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Surya tilak on Ram Lalla’s forehead: Science explained

Many Hindu temples perform Surya tilak or abhishekas, using unique architectural techniques to illuminate idols with sunlight at predetermined times

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Ram Navami 2024 marked a significant event at the Ram Temple in Ayodhya. The Surya tilak ritual (aka Surya abhisheka), which had not been performed since the installation of the Ram Lalla murti in January, took place for the first time. This ritual utilised advanced technology to concentrate sunlight on the murti‘s forehead precisely at noon. Lasting approximately five minutes, the ceremony symbolised the blessings of the Sun god.

A scientific explanation follows, detailing how a sunbeam fell on Ram Lalla’s forehead on the intended date in the calendar and duration within that day (tithi and muhurta).

The ‘Surya tilak’ science

The optomechanical system on which this process is based has been specially designed to converge and focus sun rays onto the murti‘s forehead.

The scientists from the Central Building Research Institute (CBRI) in Roorkee, who were involved in the project, were well aware of the intense heat generated when sun rays are concentrated through a system of lenses and mirrors onto a single point. As a counter, the system incorporates an infrared filter made of a heat-absorbing material.

This filter, placed at the aperture, blocks or deflects high-energy photons that would otherwise transfer heat to the murti. The aperture, located on the first floor, serves as an opening through which sunlight enters the “garbhagriha” or the sanctum sanctorum.

When the sun is in the correct position, the rays pass through the infrared filter in the aperture and enter from the top of the “garbhagriha.”

A combination of four lenses and an equal number of mirrors, positioned at a specific angle inside brass pipes, converge the rays into a single beam that falls precisely on Ram Lalla’s forehead. To prevent light scattering, the inner surface of the pipes, elbows, and joints has been coated with black powder.

What is noteworthy about this system is that it operates without the use of batteries or electronic devices. Since it can be manually operated, the system can be utilised for many years to come with minor adjustments.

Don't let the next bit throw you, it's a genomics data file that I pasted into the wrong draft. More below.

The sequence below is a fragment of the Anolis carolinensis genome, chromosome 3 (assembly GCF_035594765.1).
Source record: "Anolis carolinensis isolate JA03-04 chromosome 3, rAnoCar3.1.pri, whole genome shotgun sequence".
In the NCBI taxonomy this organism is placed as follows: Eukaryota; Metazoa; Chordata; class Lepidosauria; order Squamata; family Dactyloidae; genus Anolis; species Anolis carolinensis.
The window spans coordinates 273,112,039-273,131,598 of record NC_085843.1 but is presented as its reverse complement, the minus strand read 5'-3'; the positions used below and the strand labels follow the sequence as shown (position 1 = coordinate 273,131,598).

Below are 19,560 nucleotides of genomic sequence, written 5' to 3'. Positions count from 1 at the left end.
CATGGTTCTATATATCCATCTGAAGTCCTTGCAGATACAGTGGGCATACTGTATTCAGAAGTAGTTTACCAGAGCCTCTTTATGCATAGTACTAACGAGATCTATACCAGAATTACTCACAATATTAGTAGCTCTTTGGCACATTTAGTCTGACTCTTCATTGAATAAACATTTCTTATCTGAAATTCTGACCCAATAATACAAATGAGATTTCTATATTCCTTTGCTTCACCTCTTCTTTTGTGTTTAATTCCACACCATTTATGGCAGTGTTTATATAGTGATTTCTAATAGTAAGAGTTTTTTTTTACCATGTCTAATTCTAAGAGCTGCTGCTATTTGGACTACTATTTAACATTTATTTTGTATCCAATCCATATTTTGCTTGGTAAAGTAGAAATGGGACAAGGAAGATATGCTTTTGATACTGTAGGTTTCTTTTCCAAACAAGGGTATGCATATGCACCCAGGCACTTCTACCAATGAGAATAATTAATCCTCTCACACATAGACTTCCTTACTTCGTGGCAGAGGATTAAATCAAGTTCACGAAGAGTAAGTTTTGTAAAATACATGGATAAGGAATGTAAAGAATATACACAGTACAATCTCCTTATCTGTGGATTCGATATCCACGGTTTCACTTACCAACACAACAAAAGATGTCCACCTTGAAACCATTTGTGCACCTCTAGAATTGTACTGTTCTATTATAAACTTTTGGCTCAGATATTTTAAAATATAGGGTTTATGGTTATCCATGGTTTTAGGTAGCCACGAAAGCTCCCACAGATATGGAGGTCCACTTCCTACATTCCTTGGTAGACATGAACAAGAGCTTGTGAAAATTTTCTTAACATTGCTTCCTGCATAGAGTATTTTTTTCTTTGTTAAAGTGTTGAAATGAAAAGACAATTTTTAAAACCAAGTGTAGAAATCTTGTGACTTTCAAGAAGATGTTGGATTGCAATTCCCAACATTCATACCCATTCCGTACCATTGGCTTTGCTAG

Some other examples of Surya tilak

The Surya tilak ritual is not confined to Ayodhya alone, as numerous temples across India observe similar religio-scientific ceremonies, each employing a unique architectural technique that bathes the deities in sunlight at pre-programmed times.

Suriyanar Kovil Temple (Tamil Nadu): Constructed between the 11th and 12th centuries, this temple experiences sunlight illuminating specific areas all year round, including the deity Suriyanar and his consorts.

Nanarayanaswamy Temple (Andhra Pradesh): During the five-day Surya Puja Mahotsavam festival, sunlight gradually illuminates the main deity (Matsya avatar of Lord Vishnu) from His feet up to the navel.

Mahalakshmi Temple (Maharashtra): Twice a year, sunlight gracefully shines upon the feet of Goddess Mahalaxmi’s murti during the Kiranotsav festival.

Chhatrapati Sambhajinagar (Maharashtra): The residents eagerly anticipate the yearly occurrence when the sun’s rays align perfectly to illuminate the countenance of the Buddha’s statue in Cave No. 10 in the compound that also houses Jain architecture and the Kailasha Temple carved out of a rocky hill in Ellora.

Koba Jain Temple (Gujarat): At the annual Surya Abhishek, sunlight precisely illuminates the forehead of Mahaveerswami’s statue for three minutes, precisely at 2:07 pm.

Unav Balaji Surya Temple (Madhya Pradesh): Meticulously aligned with the path of the sun, the first rays of sunlight illuminate the murti in the temple’s innermost sanctum during the annual festival.

Konark Sun Temple (Odisha): The temple’s design ensures that the initial rays of the sun reach the main entrance and gradually progress towards the innermost sanctum.

Gavi Gangadhareshwara Temple (Karnataka): On Makar Sankranti, sunlight enters the cave temple, casting its radiance upon Nandi (Lord Shiva’s bull) and subsequently the Shivlingam.

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